A Day in the Life of a Combine Driver (Featuring a Fire)

Note: This is a post about July 22, although I just finished it now. So it’s a month out of date, but it describes an actual day I experienced on the combine.

7:53 AM – I wake up. The sky is gray, so I know I’ll be starting work late. I got to bed late last night and I am still tired, so I go back to sleep.

8:30 AM – I wake up again. This time I get out of bed and make myself some tea and toast. As I pass the sewing room, mom tries to chat with me, but I just grunt a reply because I haven’t had my tea yet.

8:49 AM – Darrel sends me a text saying I’ll start work at 11:45. That gives me a nice chunk of time to relax before starting my day at work. I watch a little YouTube, chat with mom after I had my tea, and write in my diary about the interesting dream I had last night. I also do a little laundry and pack my lunch, but overall I’m pretty slow and relaxed.

I should explain that Darrel, my boss, is my dad‘s first cousin. His farm originally belong to my great-grandfather, as did my dad‘s grass seed cleaning business. My uncle Steve’s business is on that chunk of land as well, so at my job I’m likely to run into assorted relatives from time to time.

Also, I live really close to work.

11:25 AM – I get another text from Darrel saying that we won’t start until 1:00. This may seem like short notice but I was pretty sure this was gonna happen because the sky outside was still gray.

I don’t know how farming works with other crops, but with grass seed, we don’t get started until it’s sufficiently warm to dry out the crop. When the seeds are dry they thresh out better. It’s also important to have dry seed so it doesn’t spontaneously combust bus when you store it in piles.

Oregon nights get chilly, so it always takes a bit until we can get started for the day. I know it’s technically about temperature and humidity, not cloud cover, yet I always start later on cloudy mornings, and the time I start is typically correlated pretty well with the time the sun comes out.

11:50 AM – since I have a little extra time, I decide to do a bit of work for LifeX Marketing. I’m taking a break from my marketing copywriting job while I harvest, but I sometimes still do a bit of work if I have time.

I also eat some leftover soup from last night’s supper.

12:50 PM – I take my packed lunch out of the fridge, put it in my backpack, and rush off to work.

Back in June when I came to Oregon for the summer I left my car back east, assuming I could ride a bike to work and borrow a car if I need to go anywhere else.

Well unfortunately, we’re a bit low on cars right now. Mom, Dad, and Ben all have cars, but there are no extras floating around. Then Steven needed to borrow Mom‘s car for a bit while he was in the process of buying another one, making the situation even worse.

When I talked to Mom about borrowing a family bike for the summer, she informed me that all our bikes were old and falling apart, and she got rid of them. She’s been planning to buy some more but hasn’t yet.

For a minute there, I thought I was stuck with the following options:

  1. Walking to work
  2. Digging in the barn to see if Matt and Phoebe had left a hoverboard behind. And then learning how to ride it.

But then I asked Darrel if he had an extra bike lying around and he found one for me.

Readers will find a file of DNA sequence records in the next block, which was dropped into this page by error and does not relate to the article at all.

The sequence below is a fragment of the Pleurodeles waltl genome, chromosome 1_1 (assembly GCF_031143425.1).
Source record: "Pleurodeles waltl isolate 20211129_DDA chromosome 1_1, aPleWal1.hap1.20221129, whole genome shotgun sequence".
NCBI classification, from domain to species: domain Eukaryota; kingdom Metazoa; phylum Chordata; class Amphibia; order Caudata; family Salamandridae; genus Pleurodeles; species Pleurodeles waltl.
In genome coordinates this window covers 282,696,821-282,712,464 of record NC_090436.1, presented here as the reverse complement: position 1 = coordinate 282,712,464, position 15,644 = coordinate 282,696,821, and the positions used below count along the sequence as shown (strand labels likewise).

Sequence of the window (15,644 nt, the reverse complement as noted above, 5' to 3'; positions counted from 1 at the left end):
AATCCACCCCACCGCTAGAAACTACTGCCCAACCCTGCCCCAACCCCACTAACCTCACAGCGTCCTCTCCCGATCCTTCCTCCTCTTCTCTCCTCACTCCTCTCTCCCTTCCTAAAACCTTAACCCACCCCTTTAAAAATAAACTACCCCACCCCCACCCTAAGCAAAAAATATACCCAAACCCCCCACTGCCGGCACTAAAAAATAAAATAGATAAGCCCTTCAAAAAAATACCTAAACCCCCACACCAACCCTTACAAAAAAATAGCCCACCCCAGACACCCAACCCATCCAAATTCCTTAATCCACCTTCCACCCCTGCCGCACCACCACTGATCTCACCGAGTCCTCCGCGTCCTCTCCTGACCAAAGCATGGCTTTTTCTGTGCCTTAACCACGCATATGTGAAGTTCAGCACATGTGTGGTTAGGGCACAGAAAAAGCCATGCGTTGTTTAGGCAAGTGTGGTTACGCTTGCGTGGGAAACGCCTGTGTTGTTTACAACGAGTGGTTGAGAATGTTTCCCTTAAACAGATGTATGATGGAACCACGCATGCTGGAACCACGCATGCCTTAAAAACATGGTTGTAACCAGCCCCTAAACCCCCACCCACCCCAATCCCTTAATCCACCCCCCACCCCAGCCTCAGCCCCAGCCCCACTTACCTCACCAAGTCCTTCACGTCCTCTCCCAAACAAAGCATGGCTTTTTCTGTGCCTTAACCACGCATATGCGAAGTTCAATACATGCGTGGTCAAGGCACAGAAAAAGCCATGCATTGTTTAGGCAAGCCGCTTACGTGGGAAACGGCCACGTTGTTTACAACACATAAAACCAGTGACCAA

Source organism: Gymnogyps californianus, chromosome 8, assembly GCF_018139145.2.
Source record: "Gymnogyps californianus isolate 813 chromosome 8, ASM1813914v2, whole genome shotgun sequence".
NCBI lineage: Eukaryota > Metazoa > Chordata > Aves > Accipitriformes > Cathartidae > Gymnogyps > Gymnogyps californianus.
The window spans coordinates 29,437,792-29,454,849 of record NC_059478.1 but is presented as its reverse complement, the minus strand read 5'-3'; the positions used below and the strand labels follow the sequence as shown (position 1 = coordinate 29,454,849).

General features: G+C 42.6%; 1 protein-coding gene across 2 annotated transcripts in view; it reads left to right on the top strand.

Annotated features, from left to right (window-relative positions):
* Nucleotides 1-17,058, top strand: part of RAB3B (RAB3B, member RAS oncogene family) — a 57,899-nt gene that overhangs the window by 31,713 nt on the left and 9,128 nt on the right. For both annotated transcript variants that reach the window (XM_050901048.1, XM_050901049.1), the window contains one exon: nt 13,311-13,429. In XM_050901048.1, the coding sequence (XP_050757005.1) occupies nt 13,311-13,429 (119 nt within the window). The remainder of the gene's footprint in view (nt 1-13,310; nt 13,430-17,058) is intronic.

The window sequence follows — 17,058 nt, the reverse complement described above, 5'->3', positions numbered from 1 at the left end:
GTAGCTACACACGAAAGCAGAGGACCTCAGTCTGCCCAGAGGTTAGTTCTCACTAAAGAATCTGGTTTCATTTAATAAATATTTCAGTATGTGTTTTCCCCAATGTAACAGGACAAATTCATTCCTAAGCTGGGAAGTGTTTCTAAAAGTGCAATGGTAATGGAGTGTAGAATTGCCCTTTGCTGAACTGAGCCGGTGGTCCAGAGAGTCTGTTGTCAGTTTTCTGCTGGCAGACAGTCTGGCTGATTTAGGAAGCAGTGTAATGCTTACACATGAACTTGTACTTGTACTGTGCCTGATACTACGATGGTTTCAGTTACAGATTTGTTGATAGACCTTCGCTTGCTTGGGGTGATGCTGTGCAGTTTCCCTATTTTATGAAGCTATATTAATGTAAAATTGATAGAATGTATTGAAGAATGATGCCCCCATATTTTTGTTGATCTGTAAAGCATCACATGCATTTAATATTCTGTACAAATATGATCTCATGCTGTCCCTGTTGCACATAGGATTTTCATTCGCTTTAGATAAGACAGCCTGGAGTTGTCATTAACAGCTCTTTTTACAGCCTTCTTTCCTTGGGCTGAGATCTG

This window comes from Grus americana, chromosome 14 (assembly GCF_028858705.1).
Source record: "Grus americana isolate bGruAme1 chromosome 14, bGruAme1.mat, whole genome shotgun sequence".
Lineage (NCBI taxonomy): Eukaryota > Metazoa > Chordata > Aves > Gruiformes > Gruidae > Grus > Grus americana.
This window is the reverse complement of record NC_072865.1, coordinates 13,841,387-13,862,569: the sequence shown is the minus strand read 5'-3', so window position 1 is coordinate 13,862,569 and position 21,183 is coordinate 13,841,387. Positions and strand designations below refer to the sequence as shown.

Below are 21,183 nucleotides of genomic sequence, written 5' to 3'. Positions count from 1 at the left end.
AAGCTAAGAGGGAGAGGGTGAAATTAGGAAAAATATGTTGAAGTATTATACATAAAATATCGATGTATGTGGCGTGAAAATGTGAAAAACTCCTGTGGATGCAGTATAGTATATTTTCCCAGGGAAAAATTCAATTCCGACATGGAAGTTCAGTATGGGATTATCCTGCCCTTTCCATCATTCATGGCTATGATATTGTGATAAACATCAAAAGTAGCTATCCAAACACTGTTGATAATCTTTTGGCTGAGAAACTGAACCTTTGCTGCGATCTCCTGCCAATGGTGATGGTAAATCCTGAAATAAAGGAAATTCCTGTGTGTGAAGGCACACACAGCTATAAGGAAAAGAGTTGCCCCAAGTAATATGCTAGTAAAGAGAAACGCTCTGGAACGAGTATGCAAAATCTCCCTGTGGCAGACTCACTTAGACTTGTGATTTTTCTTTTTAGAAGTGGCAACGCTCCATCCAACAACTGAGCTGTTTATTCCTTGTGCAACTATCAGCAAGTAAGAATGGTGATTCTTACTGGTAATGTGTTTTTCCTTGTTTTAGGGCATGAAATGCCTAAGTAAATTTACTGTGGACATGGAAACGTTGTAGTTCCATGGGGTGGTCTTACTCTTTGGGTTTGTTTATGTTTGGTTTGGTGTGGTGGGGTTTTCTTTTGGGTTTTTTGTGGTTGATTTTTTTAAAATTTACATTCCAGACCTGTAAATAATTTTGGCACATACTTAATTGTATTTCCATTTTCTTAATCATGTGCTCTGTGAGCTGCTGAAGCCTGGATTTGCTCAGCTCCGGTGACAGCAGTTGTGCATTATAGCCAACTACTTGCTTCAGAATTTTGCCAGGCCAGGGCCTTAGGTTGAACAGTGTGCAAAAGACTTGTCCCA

I really enjoy biking to work, actually. It’s so close that it doesn’t take much time or energy but I like getting a little bit of exercise every day.

12:58 PM – I get to work.

I never quite know how things are gonna go until I get there. Sometimes I’m supposed to take a farm vehicle to the field we’re working in, and sometimes I’m supposed to stay at the house for a bit and pick blueberries. Sometimes Darrel tells me this information himself, and sometimes his wife Simone fills me in on what’s going on.

It’s not a blueberry farm, but they do have a few bushes for their own personal use

Today when I arrive, Darrel is at the house. We get in the pickup and drive the back way to the shop, where he gets on the combine to take it to the field and I follow with the pickup.

A note about “the back way.”

One thing I never really thought about until I started working on farms is the way that so much land is not accessible by roads. Since all houses and businesses are built along roads, it feels like roads go everywhere. But they don’t, especially if there’s some geographical weirdness like a bend in the creek that doesn’t have a bridge over it.

So farmers create these little dirt and gravel roads to access their fields.

“The back way” is one such road.

Growing up I didn’t realize that this was its purpose, and I thought it was just a shortcut between my dad’s business and my cousin Stephanie‘s house. Also, we used it to access “the deep hole,” which was the only proper swimming hole along this section of the creek, and where I used to go swimming with my cousins.

I’m not even sure why it was called “the back way.” That’s just what we all called it.

Now, of course, I drive the back way all the time because it connects the house, the shop, and most of the fields.

1:09 PM – I start combining. Usually, Darrel has the combine all ready and I just hop on and go, while he drives off to do whatever farmers do all day. But today he wants to drive a round on the combine first.

I’m not 100% sure why, but I think he’s trying to get a feel for how well the grain is feeding through.

As we slowly make our way around the field, Darrel driving and me in the buddy seat, he tells me about how he doesn’t actually have a moisture tester. Typically he just keeps an eye on when the other farmers start for the day, and then we start too.

1:14 PM – We spot a plume of smoke in the sky. Where is it coming from? We speculate. Surely they wouldn’t be burning trash at the warehouse in hot dry weather like this? Darrel calls Simone and asks if she knows anything about it. She doesn’t.

We continue around the field.

Then Simone calls Darrel back. I can’t hear what she’s telling him, but Darrel immediately throws the combine into third gear and roars out of the field as fast as he can.

“Kenneth’s field is on fire!” he tells me.

My uncle Kenneth owns numerous fields, but due to the location of the smoke, I knew exactly which field is burning: The one right across the road from my house.

Darrel says we’re going to get in the water truck and drive over to see if we can help. I feel a bit like a firefighter as we sprint from the combine to the pickup, drive the pickup over to the shop, and then run from the pickup to the water truck. But the water truck doesn’t go very fast, which feels very frustrating in the heat of the moment.